Skip to main content

Skip to navigation

The access keys for this page are:

Ministry of Energy Mines and Responsible for Core Review

Geoscience Map 1993-6:  Geology of the Tahltan Lake Area, Northwestern B.C.

(NTS 104G/13)

by D.A. Brown

View Map (PDF 3.31 MB)


Geoscience Map 1993-6 presents the geology and mineral occurrences of the Tahltan Lake area (104G/13) in northwestern British Columbia.  The 1:50 000 scale geological map includes a legend, geological cross sections, and a reference source inset map.


Stikine assemblage strata are of Paleozoic age.  Permian or older rocks comprise a package of foliated volcanic sand sedimentary rocks, including recrystallized limestone.  Upper Carboniferous strata include a unit with foliated, pyroxene-feldspar phyric andesitic flows and sills, crystal tuff, and lithic lapilli tuff, and massive andesite; and a unit with foliated argillite, siltstone, calcareous siltstone, and conglomerate. Upper Carboniferous to Lower Permian strata are mainly sericitic ash tuff and tuffaceous siltstone, chert, and calcareous siltstone.  Lower Permian strata are mainly calcarenite with minor chert layers and nodules.  Early Permian to perhaps Middle Triassic strata consist of chert, ribbon chert, siliceous siltstone, tuff and mudstone.


Amphibolite bodies in the area are of uncertain age.  Middle to Late Triassic intrusions consist of diorite to granodiorite. The Late Triassic to Early Jurassic Copper Mountain Suite of intrusions includes syenite with local potassic feldspar megacrysts, quartz monzonite, and magnetite-biotite clinopyroxenite bodies.  The Early Jurassic Texas Creek Suite has monzodiorite and quartz monzonite intrusions.  Tertiary and older dikes are andesite, basalt, felsite, olivine basalt, rhyolite and syenite.


Structural style in the area is dominated by brittle deformation and faulting and controlled by competency contrasts between volcanic and sedimentary rocks.  Three or possibly four episodes of deformation have been recognized, but ages are poorly constrained.  The earliest structures are synmetamorphic, and pre-Triassic, possibly Carboniferous, age. These structures, and related northeast-striking penetrative foliations, are deformed by west-trending post-Triassic (?) folds.  Several structural culminations are cored by rocks of the Stikine assemblage and bounded by northeast-striking high angle reverse faults.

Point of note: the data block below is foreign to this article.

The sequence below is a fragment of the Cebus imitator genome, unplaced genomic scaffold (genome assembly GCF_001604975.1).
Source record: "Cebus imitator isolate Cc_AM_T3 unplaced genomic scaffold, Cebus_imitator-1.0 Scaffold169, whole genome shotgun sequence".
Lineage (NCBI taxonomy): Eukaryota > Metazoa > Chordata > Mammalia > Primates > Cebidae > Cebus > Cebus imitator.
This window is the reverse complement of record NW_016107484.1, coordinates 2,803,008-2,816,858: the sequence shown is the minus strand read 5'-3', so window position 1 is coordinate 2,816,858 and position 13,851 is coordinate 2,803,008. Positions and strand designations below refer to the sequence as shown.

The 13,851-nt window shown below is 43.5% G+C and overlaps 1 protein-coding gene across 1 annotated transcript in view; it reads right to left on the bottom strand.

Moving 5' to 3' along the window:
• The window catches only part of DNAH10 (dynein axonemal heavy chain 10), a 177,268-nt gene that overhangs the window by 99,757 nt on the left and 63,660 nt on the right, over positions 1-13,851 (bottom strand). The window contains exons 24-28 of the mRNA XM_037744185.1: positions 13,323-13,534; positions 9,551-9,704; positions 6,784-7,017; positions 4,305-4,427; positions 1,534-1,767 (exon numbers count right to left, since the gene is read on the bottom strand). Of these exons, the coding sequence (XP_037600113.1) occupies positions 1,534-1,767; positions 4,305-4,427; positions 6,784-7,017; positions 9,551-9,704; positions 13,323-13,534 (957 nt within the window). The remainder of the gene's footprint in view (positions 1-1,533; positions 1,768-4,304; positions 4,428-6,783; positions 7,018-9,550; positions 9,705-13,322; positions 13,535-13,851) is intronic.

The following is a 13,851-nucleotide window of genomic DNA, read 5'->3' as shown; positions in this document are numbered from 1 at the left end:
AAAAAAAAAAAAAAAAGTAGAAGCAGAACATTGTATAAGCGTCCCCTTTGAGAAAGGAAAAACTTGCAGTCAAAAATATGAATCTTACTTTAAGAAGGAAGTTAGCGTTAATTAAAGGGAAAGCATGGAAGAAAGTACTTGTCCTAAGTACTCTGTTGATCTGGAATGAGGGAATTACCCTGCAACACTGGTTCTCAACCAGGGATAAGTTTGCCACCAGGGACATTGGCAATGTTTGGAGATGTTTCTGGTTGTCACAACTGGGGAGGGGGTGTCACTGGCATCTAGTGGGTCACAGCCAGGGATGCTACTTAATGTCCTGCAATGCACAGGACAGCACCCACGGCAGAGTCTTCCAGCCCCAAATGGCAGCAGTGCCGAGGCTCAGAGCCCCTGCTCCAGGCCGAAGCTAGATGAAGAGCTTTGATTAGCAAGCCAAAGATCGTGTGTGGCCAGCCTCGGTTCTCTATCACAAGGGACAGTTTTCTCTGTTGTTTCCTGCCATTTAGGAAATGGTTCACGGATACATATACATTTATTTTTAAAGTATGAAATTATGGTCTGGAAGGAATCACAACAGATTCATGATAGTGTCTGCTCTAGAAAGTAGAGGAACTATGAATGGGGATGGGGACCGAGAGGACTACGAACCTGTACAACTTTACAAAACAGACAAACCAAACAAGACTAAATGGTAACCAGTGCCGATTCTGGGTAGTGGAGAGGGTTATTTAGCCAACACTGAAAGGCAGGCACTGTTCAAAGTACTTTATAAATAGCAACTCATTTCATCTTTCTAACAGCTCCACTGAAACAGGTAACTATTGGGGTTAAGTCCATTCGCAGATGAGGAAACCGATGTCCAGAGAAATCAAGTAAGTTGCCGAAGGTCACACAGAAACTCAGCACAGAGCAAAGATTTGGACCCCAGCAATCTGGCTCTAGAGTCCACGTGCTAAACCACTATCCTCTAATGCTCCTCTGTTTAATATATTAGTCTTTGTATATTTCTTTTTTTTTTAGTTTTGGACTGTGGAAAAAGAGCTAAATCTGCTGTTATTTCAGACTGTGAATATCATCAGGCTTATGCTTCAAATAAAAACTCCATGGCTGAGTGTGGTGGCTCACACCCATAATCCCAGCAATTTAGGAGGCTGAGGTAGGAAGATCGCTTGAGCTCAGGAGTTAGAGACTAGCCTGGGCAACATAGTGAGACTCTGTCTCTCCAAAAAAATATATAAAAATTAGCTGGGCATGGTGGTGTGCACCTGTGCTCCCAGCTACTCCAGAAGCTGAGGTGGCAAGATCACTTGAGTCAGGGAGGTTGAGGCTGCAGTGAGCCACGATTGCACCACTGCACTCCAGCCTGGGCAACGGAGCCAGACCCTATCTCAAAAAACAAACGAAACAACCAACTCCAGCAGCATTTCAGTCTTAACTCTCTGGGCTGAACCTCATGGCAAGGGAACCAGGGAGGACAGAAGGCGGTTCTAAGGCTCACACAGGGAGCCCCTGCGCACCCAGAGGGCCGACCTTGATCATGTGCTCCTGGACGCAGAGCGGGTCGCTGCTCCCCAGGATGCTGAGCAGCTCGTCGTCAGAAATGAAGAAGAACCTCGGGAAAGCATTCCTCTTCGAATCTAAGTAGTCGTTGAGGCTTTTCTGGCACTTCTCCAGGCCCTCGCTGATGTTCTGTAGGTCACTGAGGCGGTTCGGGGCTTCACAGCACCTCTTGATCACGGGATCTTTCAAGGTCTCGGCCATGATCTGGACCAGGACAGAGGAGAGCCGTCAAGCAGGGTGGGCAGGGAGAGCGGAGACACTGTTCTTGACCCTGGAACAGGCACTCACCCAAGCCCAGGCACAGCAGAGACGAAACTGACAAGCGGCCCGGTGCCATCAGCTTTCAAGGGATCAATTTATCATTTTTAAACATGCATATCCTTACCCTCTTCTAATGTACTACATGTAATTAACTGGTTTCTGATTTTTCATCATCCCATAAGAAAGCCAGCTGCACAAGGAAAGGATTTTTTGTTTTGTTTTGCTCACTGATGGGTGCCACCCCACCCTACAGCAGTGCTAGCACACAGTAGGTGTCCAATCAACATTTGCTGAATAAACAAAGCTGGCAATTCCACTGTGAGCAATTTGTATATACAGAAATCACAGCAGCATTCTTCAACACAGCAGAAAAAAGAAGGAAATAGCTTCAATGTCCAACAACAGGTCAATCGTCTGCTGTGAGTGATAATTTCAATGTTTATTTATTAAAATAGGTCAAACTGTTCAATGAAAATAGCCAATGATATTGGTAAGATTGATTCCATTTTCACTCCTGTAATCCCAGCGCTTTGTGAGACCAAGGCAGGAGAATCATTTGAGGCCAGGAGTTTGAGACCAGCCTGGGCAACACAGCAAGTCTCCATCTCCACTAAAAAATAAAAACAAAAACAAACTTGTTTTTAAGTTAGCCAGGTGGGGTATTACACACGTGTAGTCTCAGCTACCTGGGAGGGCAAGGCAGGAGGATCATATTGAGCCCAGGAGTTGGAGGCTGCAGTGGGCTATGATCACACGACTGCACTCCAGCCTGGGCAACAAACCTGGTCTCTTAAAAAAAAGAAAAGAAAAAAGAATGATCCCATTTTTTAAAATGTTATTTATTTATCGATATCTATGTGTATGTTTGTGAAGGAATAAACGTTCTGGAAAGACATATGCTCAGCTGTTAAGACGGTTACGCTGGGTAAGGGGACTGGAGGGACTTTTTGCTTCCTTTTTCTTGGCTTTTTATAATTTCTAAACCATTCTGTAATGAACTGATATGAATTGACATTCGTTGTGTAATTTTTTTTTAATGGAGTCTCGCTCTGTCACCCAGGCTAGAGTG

Metallogeny in the area is related to plate boundary subduction processes and two separate mineralizing events, one in the latest Late Triassic and one in the Eocene.  Each is characterized by a different base and precious metal suite.  A Late Triassic to Early Jurassic alkalic volcanic centre at Galore Creek, to the south, hosts ten synvolcanic copper-gold deposits. The largest, the Stikine Copper Limited central zone contains 125 000 000 tonnes of material with an estimated grade of 1.06 per cent copper, 0.4 gram per tonne gold and 7.7 grams per tonne silver.  A similar deposit occurs at Copper Canyon.  Pervasive potash metasomatism and retro­grade calcsilicate alteration characterize the mineralized zones.  To the north, carbonate-hosted disseminated Au-Ag characterizes the former Golden Bear mine, and there is potential for epithermal Au-Ag: low sulphidation mineralization.  Smaller tonnage, Eocene silver-rich base metal veins are associated with calcalkaline intrusions and hosted in northeasterly-striking faults.  Alteration and gangue minerals are quartz, sericite, and iron carbonate assemblages.  Volcanogenic massive sulphide deposits (e.g., Tulsequah Chief) are an untested but viable exploration target in the Paleozoic Stikine assemblage rocks.


All publications of the BC Geological Survey are available digitally, free of charge, from this website.


For questions or more information on geology and minerals in British Columbia please contact BCGS Mailbox or use the toll free number (BC residents only).